16 March Blog
Wed 17 Mar 2021 13:18
Updated 17.50 hrs 16.03.21
Welcome back "Blog Readers"
Please accept my apologies if this blog goes a bit "wayward" but we have had a catastrophe on board.
Capt. Lars has just broken the last "posh" glass that we had, and even worse was that it contained his pre dinner/sundowner Gin and Tonic.
As you can imagine I immediately stepped up to the plate and offered him mine - which he accepted in less time than you can say "Yes Please".
Anyhow this meant I was now dispatched to the galley to sort myself out a replacement "drinkie pooh".
In order to maintain, the now, limited supplies of Gin & Tonic I sacrificed myself and elected Vodka and Diet Coke, unfortunately I didn't have Kenneth with me to explain the recipe, so after 6 attempts I am now feeling very mellow, blocking the companion way and tipping on the compoooter.
7.30 am yesterday (Monday) morning saw us preparing to leave French Guiana and embark on this, our last leg, to Grenada. All was going well until we discovered that our mooring lines had become VERY VERY tangled around our mooring buoy. Capt. Lars, who is very experienced at tangles, set off in the tender to untangle said tangles, Kenneth was promoted to helmsman in order to keep us on station as and when freed, and I assumed my usual post of Deck Hand, which on this occasion allowed me to hurl laughs and abuse, as the Captain uttered Swedish expletives whilst trying to "Free" us.
Fortunately said "Swedish expletives" could be heard a mile away in the Marina Managers Office and the ever gracious, helpful and friendly Samuel came out in his electric powered dinghy to see what, if any, assistance he could offer.
Eventually Capt. Lars, with just a little assistance from me, managed to release us. All good so far ?
Yes - just that now we are drifting with the 3 knots current and Capt. Lars appears to be have some technical issues with the tender - "The engine won't start" - Huge lol from me, Finnish chuckles from Kenneth and then the hero of the morning - Samuel to the rescue, as he grabs the painter from the stricken tender and motors it over to me.
Decision Time - Pull the tender in and save our Captain or cut the line and mutiny ?
Having read about what happened to the Mutineers on the Bounty I wisely chose Option 1 and rescued our Captain.
O.K - enough of this nonsense. A favourable current from the dropping tide and by mid day we found ourselves in open water. The ever slick "Deck Hand" had the main sail raised (with the second reef in) with the minimum of shouting and swearing from his Captain, the No. 2 genoa was unfurled by Kenneth and WHOOOOOSH .....
25 - 30 knots of wind from our 4 o'clock and 10 - 12 knots of forward motion.
15 - 20 degrees of list and some really testing "G" forces as Dawnbreaker sped through the heavy seas but - Woo Hoo .... This is fun.
I had my post, evening meal, snoozaki (4 hours worth of 'Z's) and just before midnight took over the helm from Lars.
The only matter of interest was whether we could outrun/get in front of a Norwegian boat which was towing 6 miles of cables behind it - a 10 nm diversion if we couldn't.
Obviously Capt Lars had great faith in his AIS (which was giving us a 1 miles separation) and my nerve and so he went to bed !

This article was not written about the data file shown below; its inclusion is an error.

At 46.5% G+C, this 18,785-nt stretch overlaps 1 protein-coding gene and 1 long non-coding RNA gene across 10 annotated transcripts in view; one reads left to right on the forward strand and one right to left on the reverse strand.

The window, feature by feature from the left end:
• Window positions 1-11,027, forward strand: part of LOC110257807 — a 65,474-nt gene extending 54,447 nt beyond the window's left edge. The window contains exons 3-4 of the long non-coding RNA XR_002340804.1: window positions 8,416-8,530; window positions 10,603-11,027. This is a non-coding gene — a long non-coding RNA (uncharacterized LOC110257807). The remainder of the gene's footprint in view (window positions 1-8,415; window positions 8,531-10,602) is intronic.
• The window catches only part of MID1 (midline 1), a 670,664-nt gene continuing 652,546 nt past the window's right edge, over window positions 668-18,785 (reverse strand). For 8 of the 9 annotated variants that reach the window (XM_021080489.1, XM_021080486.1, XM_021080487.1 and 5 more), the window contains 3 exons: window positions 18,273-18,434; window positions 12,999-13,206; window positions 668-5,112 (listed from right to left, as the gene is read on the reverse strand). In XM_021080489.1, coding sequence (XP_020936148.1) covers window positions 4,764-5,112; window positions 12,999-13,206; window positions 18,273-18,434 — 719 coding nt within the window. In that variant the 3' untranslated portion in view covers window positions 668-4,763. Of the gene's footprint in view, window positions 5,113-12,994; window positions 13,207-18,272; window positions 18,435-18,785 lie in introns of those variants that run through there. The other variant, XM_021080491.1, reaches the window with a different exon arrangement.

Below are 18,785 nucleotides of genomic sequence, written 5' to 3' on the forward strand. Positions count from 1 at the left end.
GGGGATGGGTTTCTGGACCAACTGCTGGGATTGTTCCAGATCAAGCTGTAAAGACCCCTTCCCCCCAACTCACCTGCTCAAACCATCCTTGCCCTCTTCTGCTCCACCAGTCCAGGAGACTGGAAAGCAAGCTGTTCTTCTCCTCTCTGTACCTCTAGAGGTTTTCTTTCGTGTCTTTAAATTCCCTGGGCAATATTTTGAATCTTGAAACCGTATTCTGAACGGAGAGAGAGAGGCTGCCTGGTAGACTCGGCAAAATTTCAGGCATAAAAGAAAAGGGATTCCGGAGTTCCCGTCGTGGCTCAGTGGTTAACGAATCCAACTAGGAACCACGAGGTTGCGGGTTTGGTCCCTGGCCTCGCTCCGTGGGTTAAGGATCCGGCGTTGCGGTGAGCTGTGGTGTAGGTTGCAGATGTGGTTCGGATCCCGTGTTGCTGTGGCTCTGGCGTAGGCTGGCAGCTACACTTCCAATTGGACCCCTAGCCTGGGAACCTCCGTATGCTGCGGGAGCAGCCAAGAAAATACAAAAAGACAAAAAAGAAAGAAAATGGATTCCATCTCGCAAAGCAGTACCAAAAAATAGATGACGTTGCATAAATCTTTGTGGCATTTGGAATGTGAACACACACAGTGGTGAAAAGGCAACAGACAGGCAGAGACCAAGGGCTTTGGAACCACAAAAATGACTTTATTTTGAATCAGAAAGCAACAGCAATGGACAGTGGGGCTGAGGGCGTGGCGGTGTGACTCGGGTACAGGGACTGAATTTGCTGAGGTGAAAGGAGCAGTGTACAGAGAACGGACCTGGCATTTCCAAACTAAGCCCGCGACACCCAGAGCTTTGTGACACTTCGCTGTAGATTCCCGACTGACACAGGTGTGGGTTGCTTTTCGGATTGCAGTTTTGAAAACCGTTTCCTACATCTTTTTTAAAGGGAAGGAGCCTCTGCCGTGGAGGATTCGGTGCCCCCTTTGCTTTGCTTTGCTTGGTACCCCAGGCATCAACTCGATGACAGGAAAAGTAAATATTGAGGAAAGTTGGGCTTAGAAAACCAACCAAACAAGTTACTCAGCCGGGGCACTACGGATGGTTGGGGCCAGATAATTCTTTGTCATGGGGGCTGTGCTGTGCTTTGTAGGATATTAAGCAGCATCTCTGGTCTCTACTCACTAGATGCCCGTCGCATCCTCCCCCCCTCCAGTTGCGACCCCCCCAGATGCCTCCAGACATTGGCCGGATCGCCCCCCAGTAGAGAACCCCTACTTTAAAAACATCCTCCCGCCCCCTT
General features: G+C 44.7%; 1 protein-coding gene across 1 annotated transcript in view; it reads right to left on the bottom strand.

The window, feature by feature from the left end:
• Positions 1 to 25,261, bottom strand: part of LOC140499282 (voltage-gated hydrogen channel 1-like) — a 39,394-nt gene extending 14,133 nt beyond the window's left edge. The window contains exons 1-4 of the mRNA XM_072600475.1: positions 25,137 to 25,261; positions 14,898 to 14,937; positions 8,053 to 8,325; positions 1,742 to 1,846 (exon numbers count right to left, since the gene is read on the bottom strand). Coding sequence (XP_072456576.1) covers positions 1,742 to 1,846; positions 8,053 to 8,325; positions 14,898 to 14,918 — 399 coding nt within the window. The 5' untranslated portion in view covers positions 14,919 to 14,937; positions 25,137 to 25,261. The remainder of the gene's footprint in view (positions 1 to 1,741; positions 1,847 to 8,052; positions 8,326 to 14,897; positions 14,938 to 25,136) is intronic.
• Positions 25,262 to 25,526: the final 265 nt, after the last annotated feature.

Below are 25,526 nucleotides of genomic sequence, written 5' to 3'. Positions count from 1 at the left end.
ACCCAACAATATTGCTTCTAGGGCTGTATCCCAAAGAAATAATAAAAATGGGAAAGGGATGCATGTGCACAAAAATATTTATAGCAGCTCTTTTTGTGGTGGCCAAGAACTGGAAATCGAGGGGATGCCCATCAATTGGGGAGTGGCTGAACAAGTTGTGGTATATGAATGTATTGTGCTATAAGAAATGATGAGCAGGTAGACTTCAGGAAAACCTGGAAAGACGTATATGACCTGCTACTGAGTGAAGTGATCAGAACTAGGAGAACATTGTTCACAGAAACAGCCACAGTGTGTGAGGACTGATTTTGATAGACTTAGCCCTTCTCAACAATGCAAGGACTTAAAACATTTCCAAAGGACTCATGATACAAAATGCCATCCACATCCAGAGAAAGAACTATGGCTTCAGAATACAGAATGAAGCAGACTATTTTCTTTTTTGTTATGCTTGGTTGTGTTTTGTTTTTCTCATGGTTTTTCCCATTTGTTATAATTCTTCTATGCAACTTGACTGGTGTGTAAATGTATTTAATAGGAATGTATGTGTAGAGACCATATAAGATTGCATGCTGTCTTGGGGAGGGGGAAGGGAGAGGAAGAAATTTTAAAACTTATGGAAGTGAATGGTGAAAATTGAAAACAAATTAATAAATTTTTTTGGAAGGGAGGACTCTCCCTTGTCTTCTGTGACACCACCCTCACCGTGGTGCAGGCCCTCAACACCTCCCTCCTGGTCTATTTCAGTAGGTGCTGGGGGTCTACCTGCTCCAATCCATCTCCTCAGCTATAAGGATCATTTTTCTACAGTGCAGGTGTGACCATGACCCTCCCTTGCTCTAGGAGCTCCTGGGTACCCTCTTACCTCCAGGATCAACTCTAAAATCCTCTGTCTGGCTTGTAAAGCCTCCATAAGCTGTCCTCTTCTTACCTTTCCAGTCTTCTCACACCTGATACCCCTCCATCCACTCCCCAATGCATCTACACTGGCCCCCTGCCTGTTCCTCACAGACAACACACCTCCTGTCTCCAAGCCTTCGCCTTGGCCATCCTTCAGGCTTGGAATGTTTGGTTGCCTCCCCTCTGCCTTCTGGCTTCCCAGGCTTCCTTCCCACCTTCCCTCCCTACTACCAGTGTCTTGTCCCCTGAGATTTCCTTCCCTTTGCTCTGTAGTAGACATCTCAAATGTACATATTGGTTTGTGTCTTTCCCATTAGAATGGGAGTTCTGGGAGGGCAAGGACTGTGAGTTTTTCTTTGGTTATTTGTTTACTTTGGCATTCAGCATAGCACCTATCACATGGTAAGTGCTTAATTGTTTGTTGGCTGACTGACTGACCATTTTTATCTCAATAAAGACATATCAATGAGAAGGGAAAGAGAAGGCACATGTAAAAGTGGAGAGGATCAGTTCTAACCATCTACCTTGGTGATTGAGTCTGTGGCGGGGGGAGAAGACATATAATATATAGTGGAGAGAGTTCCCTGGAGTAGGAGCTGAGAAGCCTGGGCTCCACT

Breaking News - Dawnbreaker won the race.
The next matters of interest were a conflicting/crossing our bows Venezuelan cargo ship (Astra G) coming across from our 5 o'clockat 14 kts and the AIS predicting a 2 mile down to 200 yards separation (lets hope for the 2 mile option) and also a strange light hue on the horizon at my 11 o'clock. By "light hue" I mean that in the pitch black, just over the horizon line, it looks as though someone is shining a torch directly up into the sky. What you now need to realise is that the horizon line is about 10 miles away, so that must be a really strong torch !
Over the next hour I watched in amazement as the "hue" became one light then another then even more until what I could now see at 10 miles off, was what appeared to be a floating Eiffel Tower.
AIS confirmed it was Noble Sam Croft, an oil exploration platform and her posse of support vessels.
Astra G got closer and closer and then just as she was crossing our bows about 2 miles ahead changed her course to about 300 degrees, probably to keep clear of "Sam Noble". This however meant she was now taking a course only 10 degrees different to us, so we were now in effect following closely behind. She gradually pulled away from us over the next few hours as we passed another 3 floating cities/oil platforms.
At 6 am Kenneth was up on deck and pleased with the 65 miles I had put behind us over the last 6 hours. I was just pleased that he was there and I could go to bed, as I said before the speed and heavy listing really knocks it out of you.
Our mid day report showed that we had covered 251 nautical miles over the last 24 hours, possibly an all time high for Dawnbreaker.
The rest of the day has gone well with clear skies and no Fishing Boats to avoid.
AIS is predicting an early hours Thursday (18 March) arrival in St. Georges, Grenada - We may even need to slow down.
So with the fragrant smells of Chicken Livers in a creamy, rum infused, sauce accompanied by Kenneth's wonderful Garlic fried Potatoes wafting from the galley it is time for me to set the table.
Stay Safe - Stay Strong - Stay Smiling
Remember to check in on "that" friend.
Deck Hand Pete x